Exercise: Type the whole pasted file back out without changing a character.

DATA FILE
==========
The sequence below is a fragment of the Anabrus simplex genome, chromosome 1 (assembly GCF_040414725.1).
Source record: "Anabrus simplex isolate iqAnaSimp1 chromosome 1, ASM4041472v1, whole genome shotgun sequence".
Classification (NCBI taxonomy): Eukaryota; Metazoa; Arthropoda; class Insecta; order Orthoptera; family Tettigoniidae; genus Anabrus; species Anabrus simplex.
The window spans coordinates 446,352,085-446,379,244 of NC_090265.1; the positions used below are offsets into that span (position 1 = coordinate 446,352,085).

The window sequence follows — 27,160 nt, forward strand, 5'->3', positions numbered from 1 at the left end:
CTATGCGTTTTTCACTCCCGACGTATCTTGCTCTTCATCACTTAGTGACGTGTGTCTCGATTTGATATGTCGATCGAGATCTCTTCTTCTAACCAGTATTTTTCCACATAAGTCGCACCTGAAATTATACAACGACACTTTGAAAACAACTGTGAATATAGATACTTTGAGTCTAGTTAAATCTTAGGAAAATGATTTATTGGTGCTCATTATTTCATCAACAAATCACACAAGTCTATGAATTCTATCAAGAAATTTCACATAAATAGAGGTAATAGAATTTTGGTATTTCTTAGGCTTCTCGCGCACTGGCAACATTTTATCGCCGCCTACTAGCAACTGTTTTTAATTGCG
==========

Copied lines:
The sequence below is a fragment of the Anabrus simplex genome, chromosome 1 (assembly GCF_040414725.1).
Source record: "Anabrus simplex isolate iqAnaSimp1 chromosome 1, ASM4041472v1, whole genome shotgun sequence".
Classification (NCBI taxonomy): Eukaryota; Metazoa; Arthropoda; class Insecta; order Orthoptera; family Tettigoniidae; genus Anabrus; species Anabrus simplex.
The window spans coordinates 446,352,085-446,379,244 of NC_090265.1; the positions used below are offsets into that span (position 1 = coordinate 446,352,085).

The window sequence follows — 27,160 nt, forward strand, 5'->3', positions numbered from 1 at the left end:
CTATGCGTTTTTCACTCCCGACGTATCTTGCTCTTCATCACTTAGTGACGTGTGTCTCGATTTGATATGTCGATCGAGATCTCTTCTTCTAACCAGTATTTTTCCACATAAGTCGCACCTGAAATTATACAACGACACTTTGAAAACAACTGTGAATATAGATACTTTGAGTCTAGTTAAATCTTAGGAAAATGATTTATTGGTGCTCATTATTTCATCAACAAATCACACAAGTCTATGAATTCTATCAAGAAATTTCACATAAATAGAGGTAATAGAATTTTGGTATTTCTTAGGCTTCTCGCGCACTGGCAACATTTTATCGCCGCCTACTAGCAACTGTTTTTAATTGCG